Cervical Cancer

Cervical cancer is a type of cancer that develops in a woman's cervix (the entrance to the womb from the vagina). It often has no symptoms in its early stages, but if you do have symptoms, the most common is unusual vaginal bleeding, which can occur after sex, in between periods or after the menopause.

Abnormal bleeding doesn't mean that you definitely have cervical cancer, but it should be investigated by your GP as soon as possible. If your GP thinks you might have cervical cancer, you should be referred to see a specialist within two weeks.

Six women are diagnosed with cervical cancer every week in Scotland, so it's really important to attend for your smear test when invited - it's the best way to protect yourself from the disease and find any changes to your cervix early.

Your smear test checks the cells from your cervix and is designed to pick up any changes so that they can be monitored or treated. Without treatment, the changes can sometimes develop into cervical cancer.

The earlier cervical cancer is found, the easier it is to treat and you're nine times more likely to survive it when it's found at an early stage.

All women in Scotland aged 25 to 49 are invited for a smear test every three years, while women aged 50 to 64 are invited every five years. Invites are sent through the post and shouldn't be ignored.

Cervical screening is NOT a test to find cancer. It is a screening test to detect changes to the cells of the cervix at an early stage. Having regular cervical screening offers the best protection against developing cervical cancer.

Pre-cancerous cell changes don't usually have any symptoms, so it's important to go for your smear test every time you're invited, even if you've had the HPV (human papillomavirus) vaccine.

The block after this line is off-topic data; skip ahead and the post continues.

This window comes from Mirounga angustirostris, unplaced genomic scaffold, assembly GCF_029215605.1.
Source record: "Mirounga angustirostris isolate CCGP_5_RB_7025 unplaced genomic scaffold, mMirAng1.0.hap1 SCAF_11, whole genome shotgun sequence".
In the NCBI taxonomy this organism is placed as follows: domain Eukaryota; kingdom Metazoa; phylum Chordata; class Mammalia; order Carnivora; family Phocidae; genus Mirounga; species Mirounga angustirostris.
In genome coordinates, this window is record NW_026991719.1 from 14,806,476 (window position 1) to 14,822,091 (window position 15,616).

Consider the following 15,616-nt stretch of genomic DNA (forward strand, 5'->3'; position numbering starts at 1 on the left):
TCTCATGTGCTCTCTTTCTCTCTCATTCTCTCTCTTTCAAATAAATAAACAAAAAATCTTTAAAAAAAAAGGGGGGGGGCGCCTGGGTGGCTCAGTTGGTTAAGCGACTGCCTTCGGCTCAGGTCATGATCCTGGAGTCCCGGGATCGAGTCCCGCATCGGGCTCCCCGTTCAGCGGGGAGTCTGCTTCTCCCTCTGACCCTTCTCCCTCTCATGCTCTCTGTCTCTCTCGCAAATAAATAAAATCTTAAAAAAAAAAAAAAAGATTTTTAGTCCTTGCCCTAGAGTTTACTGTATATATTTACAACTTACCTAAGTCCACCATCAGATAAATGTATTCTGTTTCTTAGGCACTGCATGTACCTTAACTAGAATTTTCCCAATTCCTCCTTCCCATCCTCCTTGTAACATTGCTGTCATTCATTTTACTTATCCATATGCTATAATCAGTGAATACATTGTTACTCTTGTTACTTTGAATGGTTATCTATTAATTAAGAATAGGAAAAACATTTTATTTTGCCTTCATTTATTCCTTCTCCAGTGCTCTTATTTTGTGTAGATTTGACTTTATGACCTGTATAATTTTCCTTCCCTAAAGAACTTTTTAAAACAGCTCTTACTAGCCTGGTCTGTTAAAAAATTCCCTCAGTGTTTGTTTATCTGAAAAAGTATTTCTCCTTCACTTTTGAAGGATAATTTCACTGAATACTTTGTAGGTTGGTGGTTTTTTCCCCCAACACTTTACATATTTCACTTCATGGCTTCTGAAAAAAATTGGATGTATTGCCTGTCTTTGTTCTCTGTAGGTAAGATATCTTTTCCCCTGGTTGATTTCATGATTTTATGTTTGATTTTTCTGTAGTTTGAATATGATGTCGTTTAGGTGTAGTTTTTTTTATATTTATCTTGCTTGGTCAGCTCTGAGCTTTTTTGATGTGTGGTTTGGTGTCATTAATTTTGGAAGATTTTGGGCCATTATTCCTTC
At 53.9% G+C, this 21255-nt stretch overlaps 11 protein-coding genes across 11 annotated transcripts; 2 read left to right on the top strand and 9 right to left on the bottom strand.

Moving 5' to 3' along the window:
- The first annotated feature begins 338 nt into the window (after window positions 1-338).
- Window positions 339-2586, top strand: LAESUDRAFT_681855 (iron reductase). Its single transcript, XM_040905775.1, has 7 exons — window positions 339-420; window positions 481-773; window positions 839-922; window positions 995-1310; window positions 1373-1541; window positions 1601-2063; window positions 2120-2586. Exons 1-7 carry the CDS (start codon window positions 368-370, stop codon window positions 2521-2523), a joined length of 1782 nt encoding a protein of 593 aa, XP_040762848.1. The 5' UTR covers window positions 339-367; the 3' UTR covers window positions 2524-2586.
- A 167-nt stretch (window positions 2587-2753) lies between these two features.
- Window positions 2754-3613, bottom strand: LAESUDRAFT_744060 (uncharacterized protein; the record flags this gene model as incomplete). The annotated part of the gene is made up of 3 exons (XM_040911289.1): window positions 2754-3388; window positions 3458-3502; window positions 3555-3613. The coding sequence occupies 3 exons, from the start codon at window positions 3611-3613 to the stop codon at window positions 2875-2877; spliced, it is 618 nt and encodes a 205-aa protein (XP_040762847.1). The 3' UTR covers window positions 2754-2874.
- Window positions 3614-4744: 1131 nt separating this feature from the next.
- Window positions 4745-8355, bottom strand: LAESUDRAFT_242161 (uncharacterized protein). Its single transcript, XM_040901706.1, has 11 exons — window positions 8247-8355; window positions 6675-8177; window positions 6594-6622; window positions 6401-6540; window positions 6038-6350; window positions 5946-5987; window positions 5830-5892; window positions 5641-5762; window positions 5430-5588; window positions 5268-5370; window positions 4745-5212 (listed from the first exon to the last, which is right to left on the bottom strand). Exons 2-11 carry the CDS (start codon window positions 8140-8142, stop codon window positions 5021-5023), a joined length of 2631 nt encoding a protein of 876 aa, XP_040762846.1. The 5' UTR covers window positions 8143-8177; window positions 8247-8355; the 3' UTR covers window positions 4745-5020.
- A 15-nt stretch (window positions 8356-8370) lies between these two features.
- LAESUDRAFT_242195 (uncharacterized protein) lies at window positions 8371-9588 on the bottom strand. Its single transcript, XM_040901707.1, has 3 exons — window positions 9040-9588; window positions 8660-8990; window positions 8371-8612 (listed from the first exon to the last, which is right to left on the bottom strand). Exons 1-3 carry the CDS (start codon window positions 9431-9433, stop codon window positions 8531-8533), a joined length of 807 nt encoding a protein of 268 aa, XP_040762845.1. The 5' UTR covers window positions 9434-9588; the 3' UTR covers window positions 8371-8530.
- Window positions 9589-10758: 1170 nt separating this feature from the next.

The test only takes five minutes and is then sent to a lab for testing. The lab sends the results to your GP, who will get in touch with the result, usually within four weeks of having the test.

If you'd feel more comfortable with a female nurse or GP, be sure to mention this when you make your appointment. You could even take a friend or relative along if you'd prefer.


There are usually no symptoms with changes in cervical cells and sometimes there are no symptoms with early stage cervical cancer. Make an appointment with your GP as soon as possible if you notice any of the following symptoms:

  • abnormal bleeding during or after sexual intercourse, or between periods
  • post-menopausal bleeding if you are not on HRT or have stopped it for six weeks
  • unusual and/or unpleasant vaginal discharge
  • discomfort or pain during sex
  • lower back pain.

There are many other conditions that could cause these symptoms, so while it's probably nothing to worry about, you should see your GP. Don't get scared, get checked.

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